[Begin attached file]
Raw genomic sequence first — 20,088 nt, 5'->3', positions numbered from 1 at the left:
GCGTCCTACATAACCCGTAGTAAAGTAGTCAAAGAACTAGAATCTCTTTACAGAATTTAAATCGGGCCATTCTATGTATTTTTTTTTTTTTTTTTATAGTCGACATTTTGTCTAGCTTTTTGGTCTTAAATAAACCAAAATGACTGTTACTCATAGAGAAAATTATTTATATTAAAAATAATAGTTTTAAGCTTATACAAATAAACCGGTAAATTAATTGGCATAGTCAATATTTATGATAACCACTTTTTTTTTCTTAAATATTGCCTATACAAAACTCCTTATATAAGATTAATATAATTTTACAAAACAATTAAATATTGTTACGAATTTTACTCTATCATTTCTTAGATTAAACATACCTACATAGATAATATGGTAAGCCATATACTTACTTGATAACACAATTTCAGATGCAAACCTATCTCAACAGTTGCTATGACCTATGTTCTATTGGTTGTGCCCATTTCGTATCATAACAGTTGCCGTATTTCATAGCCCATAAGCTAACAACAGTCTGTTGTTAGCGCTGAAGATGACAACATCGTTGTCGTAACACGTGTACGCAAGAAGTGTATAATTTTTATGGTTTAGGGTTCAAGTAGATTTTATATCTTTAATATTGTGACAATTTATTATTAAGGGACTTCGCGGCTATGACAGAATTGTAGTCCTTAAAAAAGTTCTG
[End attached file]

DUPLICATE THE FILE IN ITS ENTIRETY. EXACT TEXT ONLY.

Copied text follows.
Raw genomic sequence first — 20,088 nt, 5'->3', positions numbered from 1 at the left:
GCGTCCTACATAACCCGTAGTAAAGTAGTCAAAGAACTAGAATCTCTTTACAGAATTTAAATCGGGCCATTCTATGTATTTTTTTTTTTTTTTTTATAGTCGACATTTTGTCTAGCTTTTTGGTCTTAAATAAACCAAAATGACTGTTACTCATAGAGAAAATTATTTATATTAAAAATAATAGTTTTAAGCTTATACAAATAAACCGGTAAATTAATTGGCATAGTCAATATTTATGATAACCACTTTTTTTTTCTTAAATATTGCCTATACAAAACTCCTTATATAAGATTAATATAATTTTACAAAACAATTAAATATTGTTACGAATTTTACTCTATCATTTCTTAGATTAAACATACCTACATAGATAATATGGTAAGCCATATACTTACTTGATAACACAATTTCAGATGCAAACCTATCTCAACAGTTGCTATGACCTATGTTCTATTGGTTGTGCCCATTTCGTATCATAACAGTTGCCGTATTTCATAGCCCATAAGCTAACAACAGTCTGTTGTTAGCGCTGAAGATGACAACATCGTTGTCGTAACACGTGTACGCAAGAAGTGTATAATTTTTATGGTTTAGGGTTCAAGTAGATTTTATATCTTTAATATTGTGACAATTTATTATTAAGGGACTTCGCGGCTATGACAGAATTGTAGTCCTTAAAAAAGTTCTG